Study: Chronic lack of sleep leads to increased waist circumference and BMI

Study: Chronic lack of sleep leads to increased waist circumference and BMI

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Can too little sleep affect our weight?
Everyone should already know that the human body needs enough sleep. A lack of sleep can cause serious health problems. Researchers have now found that too little sleep can lead to a larger waist size and an increased body mass index (BMI).

The University of Leeds scientists found in their study that lack of sleep increases the waist size and body mass index of those affected. The doctors published the results of their study in the journal "PLOS ONE".

Medical professionals examine a total of 1,615 participants
In a study of 1,615 adult subjects, experts found that sleeping for an average of six hours a night resulted in an increased waistline of three centimeters compared to people who sleep about nine hours every night. Those affected also had a higher BMI and lower levels of healthy HDL cholesterol, the scientists say.

A sleep time of only six hours led to the worst results
Blood samples were taken from the participants and the waist circumference, weight and blood pressure were also recorded. During the study, the subjects' sleep times were divided into three categories. These included people who slept about six hours on average, the second group included subjects with a sleep time of about 7.5 hours. The third group slept about nine hours on average, the authors explain. The people with a sleep time of six hours had the worst results overall in the study.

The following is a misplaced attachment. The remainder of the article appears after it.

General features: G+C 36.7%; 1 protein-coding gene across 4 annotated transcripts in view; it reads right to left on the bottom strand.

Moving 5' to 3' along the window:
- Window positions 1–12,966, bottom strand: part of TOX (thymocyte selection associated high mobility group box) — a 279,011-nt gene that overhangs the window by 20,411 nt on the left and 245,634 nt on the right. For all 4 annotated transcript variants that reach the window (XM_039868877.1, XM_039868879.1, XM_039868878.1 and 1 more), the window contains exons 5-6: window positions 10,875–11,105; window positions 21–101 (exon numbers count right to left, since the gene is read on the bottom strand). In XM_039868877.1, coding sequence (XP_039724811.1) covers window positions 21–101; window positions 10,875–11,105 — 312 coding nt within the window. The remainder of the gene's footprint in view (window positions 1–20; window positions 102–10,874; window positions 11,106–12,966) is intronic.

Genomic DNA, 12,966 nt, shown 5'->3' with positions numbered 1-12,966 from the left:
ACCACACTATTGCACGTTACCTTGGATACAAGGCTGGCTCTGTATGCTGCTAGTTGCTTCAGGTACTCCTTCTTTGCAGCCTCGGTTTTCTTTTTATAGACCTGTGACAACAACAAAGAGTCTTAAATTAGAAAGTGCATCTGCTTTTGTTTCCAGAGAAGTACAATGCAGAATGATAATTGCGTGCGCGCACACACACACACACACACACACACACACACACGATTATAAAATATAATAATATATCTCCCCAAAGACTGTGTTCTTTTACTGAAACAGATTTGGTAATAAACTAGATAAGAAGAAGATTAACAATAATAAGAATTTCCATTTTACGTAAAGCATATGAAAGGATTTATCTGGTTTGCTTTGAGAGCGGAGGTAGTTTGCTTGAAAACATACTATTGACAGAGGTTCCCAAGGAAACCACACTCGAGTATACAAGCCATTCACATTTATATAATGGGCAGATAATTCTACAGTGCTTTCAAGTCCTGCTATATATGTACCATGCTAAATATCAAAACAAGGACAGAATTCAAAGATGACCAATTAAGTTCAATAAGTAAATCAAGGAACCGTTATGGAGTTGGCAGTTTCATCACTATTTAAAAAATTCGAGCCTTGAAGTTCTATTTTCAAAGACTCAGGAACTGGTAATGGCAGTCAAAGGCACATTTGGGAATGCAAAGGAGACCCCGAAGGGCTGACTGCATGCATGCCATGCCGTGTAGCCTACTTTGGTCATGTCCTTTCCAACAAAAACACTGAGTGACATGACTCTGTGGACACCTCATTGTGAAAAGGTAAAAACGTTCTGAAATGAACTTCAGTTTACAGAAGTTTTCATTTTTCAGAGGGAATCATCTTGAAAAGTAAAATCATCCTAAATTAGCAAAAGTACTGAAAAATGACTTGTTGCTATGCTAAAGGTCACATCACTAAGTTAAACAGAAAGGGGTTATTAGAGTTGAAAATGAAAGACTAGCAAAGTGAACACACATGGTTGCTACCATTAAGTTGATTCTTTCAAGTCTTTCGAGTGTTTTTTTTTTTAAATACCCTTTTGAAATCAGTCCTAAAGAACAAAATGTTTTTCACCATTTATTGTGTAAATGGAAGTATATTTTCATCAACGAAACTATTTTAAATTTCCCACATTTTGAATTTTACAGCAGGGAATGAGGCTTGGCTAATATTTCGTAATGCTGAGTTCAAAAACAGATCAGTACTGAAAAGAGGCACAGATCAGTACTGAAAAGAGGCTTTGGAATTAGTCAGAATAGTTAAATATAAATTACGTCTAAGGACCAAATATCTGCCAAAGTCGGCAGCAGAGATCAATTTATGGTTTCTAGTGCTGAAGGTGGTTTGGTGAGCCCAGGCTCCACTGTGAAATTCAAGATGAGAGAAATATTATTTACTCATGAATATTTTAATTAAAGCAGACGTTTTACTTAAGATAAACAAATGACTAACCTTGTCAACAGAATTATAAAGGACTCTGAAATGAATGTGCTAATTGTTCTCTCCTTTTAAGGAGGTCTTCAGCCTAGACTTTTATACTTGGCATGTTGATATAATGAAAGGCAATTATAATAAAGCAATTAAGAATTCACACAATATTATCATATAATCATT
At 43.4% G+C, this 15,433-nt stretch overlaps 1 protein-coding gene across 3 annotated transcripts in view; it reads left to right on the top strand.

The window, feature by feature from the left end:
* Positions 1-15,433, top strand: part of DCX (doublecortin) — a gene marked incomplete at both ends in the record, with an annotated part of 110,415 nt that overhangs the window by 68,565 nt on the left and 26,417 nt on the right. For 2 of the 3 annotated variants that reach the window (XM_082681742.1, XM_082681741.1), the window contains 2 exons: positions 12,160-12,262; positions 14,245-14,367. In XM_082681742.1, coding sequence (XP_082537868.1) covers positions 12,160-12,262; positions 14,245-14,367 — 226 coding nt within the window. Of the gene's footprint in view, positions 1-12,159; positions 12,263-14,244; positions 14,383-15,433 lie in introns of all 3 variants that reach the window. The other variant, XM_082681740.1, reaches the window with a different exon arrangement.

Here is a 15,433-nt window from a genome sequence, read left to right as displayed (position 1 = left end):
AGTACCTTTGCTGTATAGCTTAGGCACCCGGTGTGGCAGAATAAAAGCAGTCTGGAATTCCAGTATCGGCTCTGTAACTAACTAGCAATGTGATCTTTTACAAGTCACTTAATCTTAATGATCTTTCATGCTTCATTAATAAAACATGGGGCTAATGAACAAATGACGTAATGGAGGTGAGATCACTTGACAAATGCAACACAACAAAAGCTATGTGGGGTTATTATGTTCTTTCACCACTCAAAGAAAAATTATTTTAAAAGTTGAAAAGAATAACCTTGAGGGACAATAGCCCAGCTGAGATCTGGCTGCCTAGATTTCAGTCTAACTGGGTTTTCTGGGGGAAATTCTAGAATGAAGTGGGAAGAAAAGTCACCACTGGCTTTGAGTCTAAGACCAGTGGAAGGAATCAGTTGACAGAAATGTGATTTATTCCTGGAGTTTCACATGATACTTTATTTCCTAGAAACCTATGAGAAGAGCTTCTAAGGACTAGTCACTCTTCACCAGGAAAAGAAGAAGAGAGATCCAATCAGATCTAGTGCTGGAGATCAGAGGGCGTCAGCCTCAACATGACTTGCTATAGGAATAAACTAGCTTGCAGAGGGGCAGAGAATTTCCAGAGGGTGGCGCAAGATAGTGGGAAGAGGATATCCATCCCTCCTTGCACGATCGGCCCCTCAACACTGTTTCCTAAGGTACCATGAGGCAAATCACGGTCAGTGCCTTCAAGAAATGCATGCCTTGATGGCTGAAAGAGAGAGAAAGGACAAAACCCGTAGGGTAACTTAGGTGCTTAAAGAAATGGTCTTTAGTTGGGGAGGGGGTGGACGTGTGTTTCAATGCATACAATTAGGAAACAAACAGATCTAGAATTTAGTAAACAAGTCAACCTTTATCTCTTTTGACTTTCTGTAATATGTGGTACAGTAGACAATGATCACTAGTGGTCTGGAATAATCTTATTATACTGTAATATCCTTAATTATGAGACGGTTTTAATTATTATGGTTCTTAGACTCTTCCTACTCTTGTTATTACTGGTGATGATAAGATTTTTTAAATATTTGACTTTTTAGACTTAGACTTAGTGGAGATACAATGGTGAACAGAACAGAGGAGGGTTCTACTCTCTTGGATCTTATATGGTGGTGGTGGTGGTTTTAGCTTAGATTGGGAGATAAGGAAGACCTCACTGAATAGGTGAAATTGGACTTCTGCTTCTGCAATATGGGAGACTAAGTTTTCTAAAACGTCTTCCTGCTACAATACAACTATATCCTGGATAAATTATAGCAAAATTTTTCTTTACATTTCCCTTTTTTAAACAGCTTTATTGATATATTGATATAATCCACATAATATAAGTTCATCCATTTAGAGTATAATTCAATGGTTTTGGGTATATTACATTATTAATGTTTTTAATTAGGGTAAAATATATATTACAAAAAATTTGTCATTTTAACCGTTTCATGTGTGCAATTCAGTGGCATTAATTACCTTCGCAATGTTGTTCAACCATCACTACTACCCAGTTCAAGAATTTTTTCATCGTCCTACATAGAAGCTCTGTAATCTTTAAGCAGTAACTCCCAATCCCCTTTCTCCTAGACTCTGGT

Experts recommend bedtime of six to nine hours
We found that adults with sleep problems were more likely to be overweight or obese, explains author Dr. Laura Hardie from the University of Leeds. Everyone needs different amounts of sleep, but the scientists still recommend a bedtime of seven to nine hours. The study found no connection between less sleep and an unhealthy diet. This suggests that sleep appears to be a major factor in the results, the researchers explain.

Results were based on self-reporting of participants' bedtime
However, there were some limitations to the investigation. The results of the study are based on a self-report by the test subjects about their sleep. In addition, the subjects' diet was not recorded.

Additional weight comes from lack of sleep
The question naturally arises whether too little sleep is the cause or the result of the weight gain. But the study shows a clear connection between lack of sleep and obesity, the scientists explain.

We can positively influence our sleep
The results found are not good news for people with a short night's sleep. But there is also a positive factor for those affected: Our sleep can be positively influenced by most people. We can adjust our diet and sleep patterns to benefit our health, the doctors say. (as)

Author and source information

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